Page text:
Nickel back in town

THERE was a time there back in 2016 when it looked as if the Australian nickel industry would wither away to nothing, writes Barry FitzGerald.
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BHP Nickel West finished product at the Kwinana refinery

Barry FitzGerald

The industry was in survival mode in response to the crash in nickel prices from 2011's magical annual average peak of US$10.36/lb to 2016's miserable $4.35/lb.

At the big end of town, BHP wanted out of Nickel West and was no longer investing in the metal, First Quantum was a year away from mothballing Ravensthorpe, and there were question marks over the ability of Glencore's Murrin Murrin to survive.

Outside of the majors, nickel mines in Kambalda and the East Kimberley were being mothballed, Western Areas was chewing through its reserve base at Forrestania for little reward, and Independence Group was thankful its Nova development came with a handy copper component.

But here we are three years later and nickel is back in to town. The ever volatile metal was last quoted at $8.18/lb which compares with the 2018 (calendar) average of $5.95/lb, and the 2017 average of $4.72/lb.

The nickel price is now up 72% on its starting price for the year, a major achievement given uncertainty caused by the US-China trade war has knocked the stuffing out of other base metals.

Two big unfolding "events'' have fuelled nickel's recovery.

The first has been the growing acceptance since the metal's 2016 low that the electric vehicle revolution will become an increasingly bigger subset of the nickel market, currently dominated by stainless steel demand (70%).

It's why Nickel West boss Eddy Haegel recently declared nickel's exposure to the EV revolution was a once-in-a-generation opportunity, noting as he did that a 60kwh NMC811 battery needs 9kg of cobalt, 11kg of lithium and a massive 70kg of nickel.

Needless to say, BHP is now investing heavily in Nickel West, developing new mines and positioning it to be the biggest supplier of nickel sulphate to the battery makers. In effect, Nickel West is no longer for sale.

When the current price is compared with BHP's FY2019 average realised price, Nickel West is getting a $500 million before-tax profit kick from nickel's price strength. It's not (yet) a big deal for the likes of BHP but it is nevertheless indicative of the new prosperity sweeping the nickel sector.

Apart from BHP's newfound love for the metal, First Quantum is returning Ravensthorpe to production next year, and Glencore's Murrin Murrin is thriving rather than just surviving.

Meanwhile, the nickel mines in Kambalda and the East Kimberley are being returned to production, and earnings for Western Areas and Independence are powering ahead, providing the incentive to pursue new developments and step up exploration.

The EV thematic for the rebuilding of the nickel price is a long-term event, which BHP for one thinks will not start to impact the nickel market in a meaningful way until the mid-late 2020s. It's why the nickel price struggled in the first half of this calendar year in the keeping with the other battery metals.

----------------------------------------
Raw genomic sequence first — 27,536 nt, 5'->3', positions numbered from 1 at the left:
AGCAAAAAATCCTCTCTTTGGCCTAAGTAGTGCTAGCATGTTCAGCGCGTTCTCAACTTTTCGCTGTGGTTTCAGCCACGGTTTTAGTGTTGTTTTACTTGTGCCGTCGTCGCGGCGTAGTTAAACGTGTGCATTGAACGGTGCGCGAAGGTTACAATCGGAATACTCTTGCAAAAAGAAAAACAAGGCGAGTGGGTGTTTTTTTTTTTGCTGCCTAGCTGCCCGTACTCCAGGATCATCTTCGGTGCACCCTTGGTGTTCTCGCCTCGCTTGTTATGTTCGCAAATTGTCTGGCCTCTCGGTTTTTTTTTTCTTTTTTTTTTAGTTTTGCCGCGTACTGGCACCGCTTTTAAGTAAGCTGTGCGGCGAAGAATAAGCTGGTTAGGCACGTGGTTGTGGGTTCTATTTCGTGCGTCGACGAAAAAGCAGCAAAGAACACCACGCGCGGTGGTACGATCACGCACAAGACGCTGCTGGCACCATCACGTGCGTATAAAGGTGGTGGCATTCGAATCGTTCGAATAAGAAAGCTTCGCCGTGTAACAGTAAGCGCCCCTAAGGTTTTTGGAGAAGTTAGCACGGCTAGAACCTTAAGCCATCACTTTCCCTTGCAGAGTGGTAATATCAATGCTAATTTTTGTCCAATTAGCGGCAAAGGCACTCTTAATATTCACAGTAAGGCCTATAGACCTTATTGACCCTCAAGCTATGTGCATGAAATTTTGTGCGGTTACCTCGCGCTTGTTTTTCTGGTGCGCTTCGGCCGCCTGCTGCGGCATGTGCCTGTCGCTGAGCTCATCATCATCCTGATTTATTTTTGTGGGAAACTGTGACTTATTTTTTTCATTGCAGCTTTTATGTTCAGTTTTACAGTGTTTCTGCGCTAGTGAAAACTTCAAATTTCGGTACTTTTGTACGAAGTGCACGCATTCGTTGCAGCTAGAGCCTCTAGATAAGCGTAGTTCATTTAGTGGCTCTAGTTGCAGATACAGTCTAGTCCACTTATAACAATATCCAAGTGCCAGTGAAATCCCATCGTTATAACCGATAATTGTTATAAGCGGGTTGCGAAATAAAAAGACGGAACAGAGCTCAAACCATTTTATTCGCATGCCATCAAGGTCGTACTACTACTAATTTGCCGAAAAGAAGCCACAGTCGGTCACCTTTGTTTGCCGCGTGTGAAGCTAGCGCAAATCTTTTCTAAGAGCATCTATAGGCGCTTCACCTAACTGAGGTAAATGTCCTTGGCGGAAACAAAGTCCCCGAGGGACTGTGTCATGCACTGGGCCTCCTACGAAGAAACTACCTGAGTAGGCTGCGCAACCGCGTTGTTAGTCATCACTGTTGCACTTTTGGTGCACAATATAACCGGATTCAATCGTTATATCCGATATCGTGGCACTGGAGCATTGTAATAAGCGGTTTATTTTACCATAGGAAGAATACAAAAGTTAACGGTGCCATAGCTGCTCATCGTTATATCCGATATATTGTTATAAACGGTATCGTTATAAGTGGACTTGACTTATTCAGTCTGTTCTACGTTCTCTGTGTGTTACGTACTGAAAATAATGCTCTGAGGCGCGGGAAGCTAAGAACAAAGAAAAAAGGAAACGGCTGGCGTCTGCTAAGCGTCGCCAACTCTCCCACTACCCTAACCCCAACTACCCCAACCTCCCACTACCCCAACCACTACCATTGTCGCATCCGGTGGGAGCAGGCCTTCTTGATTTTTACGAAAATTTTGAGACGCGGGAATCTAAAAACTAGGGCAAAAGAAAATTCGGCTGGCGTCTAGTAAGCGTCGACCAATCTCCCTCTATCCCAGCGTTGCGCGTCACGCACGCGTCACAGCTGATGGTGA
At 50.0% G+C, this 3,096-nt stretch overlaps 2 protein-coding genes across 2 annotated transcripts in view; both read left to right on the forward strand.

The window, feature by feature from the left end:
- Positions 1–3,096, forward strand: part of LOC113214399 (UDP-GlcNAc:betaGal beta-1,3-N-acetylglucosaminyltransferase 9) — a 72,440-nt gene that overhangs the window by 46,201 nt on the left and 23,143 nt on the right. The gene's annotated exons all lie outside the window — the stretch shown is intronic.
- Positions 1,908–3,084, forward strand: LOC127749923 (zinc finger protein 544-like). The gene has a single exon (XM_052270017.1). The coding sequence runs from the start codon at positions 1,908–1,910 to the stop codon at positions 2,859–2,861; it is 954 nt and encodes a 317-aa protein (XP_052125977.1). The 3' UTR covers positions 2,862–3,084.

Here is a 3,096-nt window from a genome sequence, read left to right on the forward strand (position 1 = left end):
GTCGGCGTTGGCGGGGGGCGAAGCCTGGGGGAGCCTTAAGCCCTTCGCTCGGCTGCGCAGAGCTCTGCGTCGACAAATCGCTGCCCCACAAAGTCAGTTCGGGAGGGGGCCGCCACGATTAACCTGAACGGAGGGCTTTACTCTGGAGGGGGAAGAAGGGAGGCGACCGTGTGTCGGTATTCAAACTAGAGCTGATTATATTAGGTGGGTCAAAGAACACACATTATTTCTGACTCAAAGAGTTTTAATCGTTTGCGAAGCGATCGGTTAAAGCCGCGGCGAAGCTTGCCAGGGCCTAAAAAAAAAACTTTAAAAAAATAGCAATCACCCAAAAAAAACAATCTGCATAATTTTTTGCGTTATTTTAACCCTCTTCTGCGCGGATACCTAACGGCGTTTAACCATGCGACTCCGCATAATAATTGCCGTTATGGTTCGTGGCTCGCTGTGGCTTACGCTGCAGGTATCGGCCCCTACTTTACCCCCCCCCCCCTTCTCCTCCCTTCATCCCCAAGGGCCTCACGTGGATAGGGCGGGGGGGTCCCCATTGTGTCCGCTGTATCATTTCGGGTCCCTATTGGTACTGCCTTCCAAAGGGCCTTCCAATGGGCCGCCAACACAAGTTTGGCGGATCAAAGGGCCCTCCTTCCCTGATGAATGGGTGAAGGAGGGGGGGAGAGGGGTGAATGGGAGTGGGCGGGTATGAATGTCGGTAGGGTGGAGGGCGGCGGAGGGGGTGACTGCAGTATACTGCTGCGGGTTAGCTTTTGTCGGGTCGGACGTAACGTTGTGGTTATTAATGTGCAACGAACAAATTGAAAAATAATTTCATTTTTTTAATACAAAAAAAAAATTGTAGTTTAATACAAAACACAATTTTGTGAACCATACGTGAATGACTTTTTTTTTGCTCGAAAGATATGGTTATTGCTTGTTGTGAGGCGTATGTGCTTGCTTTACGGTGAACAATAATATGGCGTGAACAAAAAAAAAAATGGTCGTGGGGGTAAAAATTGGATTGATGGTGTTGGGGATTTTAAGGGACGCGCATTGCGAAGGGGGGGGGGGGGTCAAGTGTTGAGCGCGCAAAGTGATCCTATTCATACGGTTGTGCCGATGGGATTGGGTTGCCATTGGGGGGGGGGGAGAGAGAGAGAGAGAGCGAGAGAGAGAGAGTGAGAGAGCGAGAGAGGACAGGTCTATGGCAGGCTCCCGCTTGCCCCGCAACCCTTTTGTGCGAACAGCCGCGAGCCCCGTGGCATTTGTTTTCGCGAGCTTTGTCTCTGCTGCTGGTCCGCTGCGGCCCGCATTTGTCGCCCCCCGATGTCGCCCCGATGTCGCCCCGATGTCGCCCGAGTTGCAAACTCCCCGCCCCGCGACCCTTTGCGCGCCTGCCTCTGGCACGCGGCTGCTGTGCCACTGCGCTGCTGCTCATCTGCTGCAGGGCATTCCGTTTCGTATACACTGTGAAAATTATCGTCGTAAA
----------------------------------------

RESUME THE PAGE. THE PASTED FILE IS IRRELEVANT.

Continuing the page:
The second unfolding event has had a more immediate effect on nickel prices and is of course the early return of Indonesia's ban on the export of unprocessed laterite nickel ores from January 1 next year.

Anticipation of the early return of the ban - announced on August 30 - saw nickel prices breakout from $5.50/lb levels in early July to $7.41/lb the day before it was announced. Prices took off to $8.44/lb in response to the announcement, before settling back at the current $8.18/lb.

Metal price decks and earnings expectations for the nickel stocks have generally been upgraded substantially in response, carry share prices of the nickel producers/developers sharply higher. But not everyone is convinced nickel will hold at these higher levels.

The Indonesian ban impacts supplies to China's nickel pig iron ore producers but feeds Indonesia's value-added growth of NPI production, used in stainless steel production. The replacement of Chinese NPI with fast-growing Indonesian NPI underpins the business case of the ASX-listed Nickel Mines, now a $960m company.

When the potential for increased ore supply from the Philippines, and Chinese NPI producer stock drawdowns are added in, the argument that the Indonesian ban means already tight nickel supplies are about to get a lot tighter is further diminished.

It's why Credit Suisse might have upgraded its nickel price outlook to $8/lb for the 2019 December quarter but has it pulling back to $7/lb in 2020, and an unchanged at $6.70/lb in the long-run.

UBS is forecasting a long-term (real) price of $6/lb with the metal to peak at $8.25/lb in the second and third quarters of 2021.

Macquarie has prices rising steadily to $US8.85/lb by 2024, saying that while the early return  of the Indonesian ban impacts 10% of the global market, there will be a Indonesian supply response ahead of the ban, and increased exports from the Philippines.

All that suggests the current nickel price is pretty much as good as it gets until the EV thematic takes hold of the industry, sometime in the mid-late 2020s by BHP estimate. It's not a bad outcome compared with the situation in 2016.